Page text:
• [The Daily] Goings On: Brakhage, Apichatpong, and More

    By David Hudson

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    New York. For the Village Voice, Leo Goldsmith surveys the Film Society of Lincoln Center series The Non-Actor, running now through December 10: “Drawing together nearly three dozen films, the program traces a fascinating lineage of amateur performance across history, geography, and genre. From agitprop and docufiction to neorealist art cinema and Warholian experimentation, the series highlights some of the inventive ways filmmakers have enlisted the non-actor to create new hybrids of the real and the imaginary.”

    At Screen Slate, Patrick Dahl writes about one of the films in the series screening Thursday and Sunday: “As dope sagas go, Dusty and Sweets McGee (1971) says the right and proper things in regard to the miseries of addiction while simultaneously showcasing the wrong and crass beauties of life on the skids. Purportedly starring actual junkies playing loose versions of themselves, Floyd Mutrux’s film sports handsome, lived-in soliloquies amid shapeless footage of drifting youths in search of money and drugs. It’s a neorealist travelogue held together by quietly profound exchanges between self-aware yet unapologetic users.”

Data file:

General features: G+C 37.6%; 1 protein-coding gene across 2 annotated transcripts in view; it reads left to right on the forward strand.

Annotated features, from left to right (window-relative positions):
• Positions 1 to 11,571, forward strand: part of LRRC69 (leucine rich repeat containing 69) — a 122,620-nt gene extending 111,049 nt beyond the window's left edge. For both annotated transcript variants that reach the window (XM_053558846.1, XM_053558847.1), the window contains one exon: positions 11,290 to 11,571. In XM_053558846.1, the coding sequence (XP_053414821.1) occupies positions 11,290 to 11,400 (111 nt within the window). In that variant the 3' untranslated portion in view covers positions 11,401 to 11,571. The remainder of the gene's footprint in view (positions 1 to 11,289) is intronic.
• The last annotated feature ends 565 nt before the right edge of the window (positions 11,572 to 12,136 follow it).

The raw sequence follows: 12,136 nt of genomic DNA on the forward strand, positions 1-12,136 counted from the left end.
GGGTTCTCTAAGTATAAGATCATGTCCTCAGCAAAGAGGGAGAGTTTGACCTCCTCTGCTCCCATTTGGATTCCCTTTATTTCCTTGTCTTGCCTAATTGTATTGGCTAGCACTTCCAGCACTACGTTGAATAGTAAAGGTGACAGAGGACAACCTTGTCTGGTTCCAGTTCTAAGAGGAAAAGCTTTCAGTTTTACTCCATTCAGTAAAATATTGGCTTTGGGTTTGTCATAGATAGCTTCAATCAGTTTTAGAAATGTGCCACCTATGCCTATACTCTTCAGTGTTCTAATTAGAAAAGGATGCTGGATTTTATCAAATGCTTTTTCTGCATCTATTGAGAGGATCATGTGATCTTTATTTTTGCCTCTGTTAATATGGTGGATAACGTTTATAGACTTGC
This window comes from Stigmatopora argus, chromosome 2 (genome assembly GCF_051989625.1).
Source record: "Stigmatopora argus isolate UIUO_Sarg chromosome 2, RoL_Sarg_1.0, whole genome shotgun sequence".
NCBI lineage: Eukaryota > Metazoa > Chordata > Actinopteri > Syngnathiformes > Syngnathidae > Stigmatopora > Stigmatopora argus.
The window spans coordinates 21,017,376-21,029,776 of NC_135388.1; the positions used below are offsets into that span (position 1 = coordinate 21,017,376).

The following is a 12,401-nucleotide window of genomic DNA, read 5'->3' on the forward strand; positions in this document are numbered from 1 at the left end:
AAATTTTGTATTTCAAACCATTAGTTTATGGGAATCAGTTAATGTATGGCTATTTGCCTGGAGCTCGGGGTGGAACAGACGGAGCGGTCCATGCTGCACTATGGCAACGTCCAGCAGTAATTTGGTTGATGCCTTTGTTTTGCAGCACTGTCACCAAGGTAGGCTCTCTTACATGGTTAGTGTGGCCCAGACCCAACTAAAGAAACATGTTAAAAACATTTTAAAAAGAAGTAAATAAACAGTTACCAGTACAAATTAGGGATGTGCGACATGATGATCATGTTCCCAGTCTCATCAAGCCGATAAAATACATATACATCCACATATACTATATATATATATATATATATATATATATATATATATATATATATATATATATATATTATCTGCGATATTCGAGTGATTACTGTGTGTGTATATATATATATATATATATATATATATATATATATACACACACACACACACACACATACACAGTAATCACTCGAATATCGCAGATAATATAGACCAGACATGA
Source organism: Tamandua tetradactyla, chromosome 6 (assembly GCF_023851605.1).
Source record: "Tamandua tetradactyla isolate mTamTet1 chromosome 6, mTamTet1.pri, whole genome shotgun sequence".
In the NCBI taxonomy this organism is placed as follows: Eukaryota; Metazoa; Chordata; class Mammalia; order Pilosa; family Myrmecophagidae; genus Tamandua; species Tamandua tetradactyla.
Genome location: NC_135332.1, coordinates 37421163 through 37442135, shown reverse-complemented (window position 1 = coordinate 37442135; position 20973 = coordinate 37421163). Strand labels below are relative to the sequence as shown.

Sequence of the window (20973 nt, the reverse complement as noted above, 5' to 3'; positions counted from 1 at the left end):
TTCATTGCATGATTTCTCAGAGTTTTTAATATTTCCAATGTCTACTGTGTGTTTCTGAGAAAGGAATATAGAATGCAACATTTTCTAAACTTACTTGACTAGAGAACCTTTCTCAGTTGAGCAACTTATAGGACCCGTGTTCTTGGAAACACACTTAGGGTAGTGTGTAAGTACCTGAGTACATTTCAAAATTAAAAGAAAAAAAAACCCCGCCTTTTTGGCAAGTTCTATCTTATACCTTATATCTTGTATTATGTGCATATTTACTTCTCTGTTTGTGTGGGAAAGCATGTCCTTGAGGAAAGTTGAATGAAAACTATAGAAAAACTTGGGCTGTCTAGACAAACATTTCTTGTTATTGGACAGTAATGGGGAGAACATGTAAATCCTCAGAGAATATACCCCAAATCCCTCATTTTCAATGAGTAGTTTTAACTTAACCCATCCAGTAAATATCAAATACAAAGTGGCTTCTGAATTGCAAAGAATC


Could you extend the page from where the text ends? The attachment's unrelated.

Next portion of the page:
Also at Screen Slate:

    • Dylan Pasture on The Boxer (1977), screening Friday and “the sole ‘straight’ feature from Shūji Terayama, and a hidden gem of this filmmaker’s long overdue retrospective at Anthology Film Archives.” Throw Away Your Books: The Films of Shūji Terayama runs through December 10.
    • Jon Auman on Luis Buñuel: “Near the end of his life he said of himself: ‘I am not a philosopher, and I don’t do very well with abstractions.’” El (1953), “like all of Buñuel’s best films, is evidence that those were two of his greatest qualities as an artist.” Thursday and Sunday at MoMA as part of You Are Now One of Us: Film at Club 57.
    • “Screening in 35 mm as part of Quad Cinema’s ongoing Coming Out Again series, [Alison Maclean’s] Crush [1992] is an honest, at times bitter, portrayal of sexuality and manipulation,” writes Dana Reinoos. Screens Wednesday.
    • Flaherty NYC’s fall series returns to Anthology Film Archives,” writes Danielle Burgos, “and this year’s selections meditate on the theme Out From Under. Programs explore the concept of ‘underground’ in all its permutations, including unacknowledged and undocumented labor, subterranean locations, and spaces of confinement and liberation.” Tonight’s “screening is simply titled Program 5: Death, and examines the phenomenon as a solution, as separation, as gift, relief, and curse.”
    • For Jon Dieringer, Fernando Arrabal’s Viva la Muerte (1971), screening tomorrow at Wednesday at the Metrograph, is “one of the most effective portraits of how fascism corrupts the soul and the body starting at youth—and as much as it reflects a specific timeframe, government, and personal history, it’s clearly meant to transcend its moment as a formally radical and ultimately humanist rallying cry against oppression.”